Photographer Describes the Beautiful Experience of Dressing and Photographing Deceased Grandfather
My grandfather died in the spring of 2014. It didn’t come as a surprise to anyone. During the last two years he didn’t respond a lot; he wasn’t present. I don’t know if he thought about dying, whether he was expecting it or afraid of it. I don’t think so. He was 87 years old.
My sister and I helped the mortician prepare him for his coffin. We dressed him into his best suit, combed his hair—it felt like a last favor for him. Maybe I was trying to compensate for the fact I didn’t visit him enough. My conscience isn’t clear when it comes to that.
My grandfather and I weren’t that close because he and my grandmother lived far away from the town where I grew up. It was only after his condition started to deteriorate that I made any effort to visit them more often and those visits were not easy; my grandfather had lost his hearing and my grandmother had lost her short-term memory. She would ask the same questions again and again and he would sit at the table and smile, not knowing what we were talking about. At least he seemed pleased that he still recognized me.
When I was a kid, I had my reservations about him. He seemed very strict so I kept a certain distance. He wasn’t mean or anything—he just didn’t want us to fool around and wreak havoc like children often do. Now I understand that that was just his way of trying to raise and teach us how to be proper humans.
Most people in Finland—where I am from—don’t know that you can dress the deceased. And if they did they probably wouldn’t do it. Death is still a taboo over here. You are not supposed to talk about it, let alone photograph it. I don’t know why this is. Maybe we don’t want to be reminded of our mortality.
Preparing my grandfather for his coffin was a beautiful experience. Time seemed to come to a halt. All my memories of him felt stronger, more concrete. I had photographed him on many occasions and he always had this amazing presence. This was our last shoot together—although, in some sense, he was no longer there. Merely a shell was left. I spent a few minutes taking photographs, then I closed the coffin. That was that. The last time I saw my grandfather.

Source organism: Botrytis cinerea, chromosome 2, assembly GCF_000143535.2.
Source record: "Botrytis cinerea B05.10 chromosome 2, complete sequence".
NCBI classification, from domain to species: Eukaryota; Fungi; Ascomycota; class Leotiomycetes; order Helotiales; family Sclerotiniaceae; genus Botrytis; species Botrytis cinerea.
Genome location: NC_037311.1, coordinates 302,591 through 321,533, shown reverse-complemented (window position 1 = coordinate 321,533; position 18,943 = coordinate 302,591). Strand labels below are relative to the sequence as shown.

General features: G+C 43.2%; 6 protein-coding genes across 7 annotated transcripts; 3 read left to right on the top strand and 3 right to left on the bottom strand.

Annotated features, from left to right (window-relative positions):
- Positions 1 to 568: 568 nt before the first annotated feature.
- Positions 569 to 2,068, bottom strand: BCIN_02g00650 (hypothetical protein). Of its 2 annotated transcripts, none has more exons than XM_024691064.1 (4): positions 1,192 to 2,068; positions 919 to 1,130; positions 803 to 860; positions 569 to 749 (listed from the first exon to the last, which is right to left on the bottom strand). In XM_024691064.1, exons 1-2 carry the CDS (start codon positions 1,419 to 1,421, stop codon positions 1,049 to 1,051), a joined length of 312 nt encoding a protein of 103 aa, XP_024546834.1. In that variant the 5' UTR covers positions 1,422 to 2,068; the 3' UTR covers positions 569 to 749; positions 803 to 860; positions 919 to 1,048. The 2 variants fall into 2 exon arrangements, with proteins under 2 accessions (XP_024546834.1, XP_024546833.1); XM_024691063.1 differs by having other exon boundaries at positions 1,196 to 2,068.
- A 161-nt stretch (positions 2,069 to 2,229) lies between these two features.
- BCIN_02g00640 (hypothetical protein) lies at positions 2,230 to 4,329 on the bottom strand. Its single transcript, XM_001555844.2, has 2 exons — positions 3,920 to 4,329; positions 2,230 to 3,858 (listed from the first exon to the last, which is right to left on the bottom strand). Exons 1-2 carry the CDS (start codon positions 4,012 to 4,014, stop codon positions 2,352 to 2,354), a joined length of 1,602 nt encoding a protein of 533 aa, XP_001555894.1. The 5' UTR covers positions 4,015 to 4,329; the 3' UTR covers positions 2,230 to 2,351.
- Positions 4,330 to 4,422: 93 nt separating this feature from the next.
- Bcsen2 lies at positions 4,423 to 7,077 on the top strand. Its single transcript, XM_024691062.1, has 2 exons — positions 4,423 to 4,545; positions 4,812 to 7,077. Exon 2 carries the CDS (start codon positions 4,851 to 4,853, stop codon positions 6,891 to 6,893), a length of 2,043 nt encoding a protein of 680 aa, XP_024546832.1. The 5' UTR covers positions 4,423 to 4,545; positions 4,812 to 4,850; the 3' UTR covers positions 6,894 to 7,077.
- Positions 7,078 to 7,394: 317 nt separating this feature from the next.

Looking at the pictures now takes me back to the moment of seeing him in the coffin. In the pictures he seems to be at ease. And there still is that sense of presence. In some way I feel a lot closer to him now than I ever did before.
These photos are from the series To Bury a Father by Kimmo Metsäranta
Latest posts by CDFuneralNews (see all)
- IS FACEBOOK NOW PAY-TO-PLAY? | DISRUPTu! 038 - February 5, 2018
- Homesteaders Recognizes Account Executives for Outstanding Achievement - February 5, 2018
- NFDA Introduces the 2018 Meet the Mentors Program Participants - January 30, 2018
You may be interested
IS FACEBOOK NOW PAY-TO-PLAY? | DISRUPTu! 038CDFuneralNews - February 5, 2018
Are you ready to fight...!? Ready to FIGHT those recent Facebook Newsfeed changes?! You're in luck with this week's brand…
Homesteaders Recognizes Account Executives for Outstanding AchievementCDFuneralNews - February 5, 2018
West Des Moines, Iowa — Homesteaders Life Company, a national leader in pre-need funeral funding, held its national sales meeting and recognition…
We are Building Something Exciting for You… and We Need Your Help!Justin Crowe - January 31, 2018
We want to make your deathcare job easier. Tell us what you want in this 2-minute survey and get entered to win $100! The Connecting Directors and Disrupt Media teams are excited to be planning some new free funeral home marketing content and products for you in 2018 and we want to know what you need most! We want to know your biggest business wins of 2017, the tasks in your day that you hate, and what you feel is holding you back!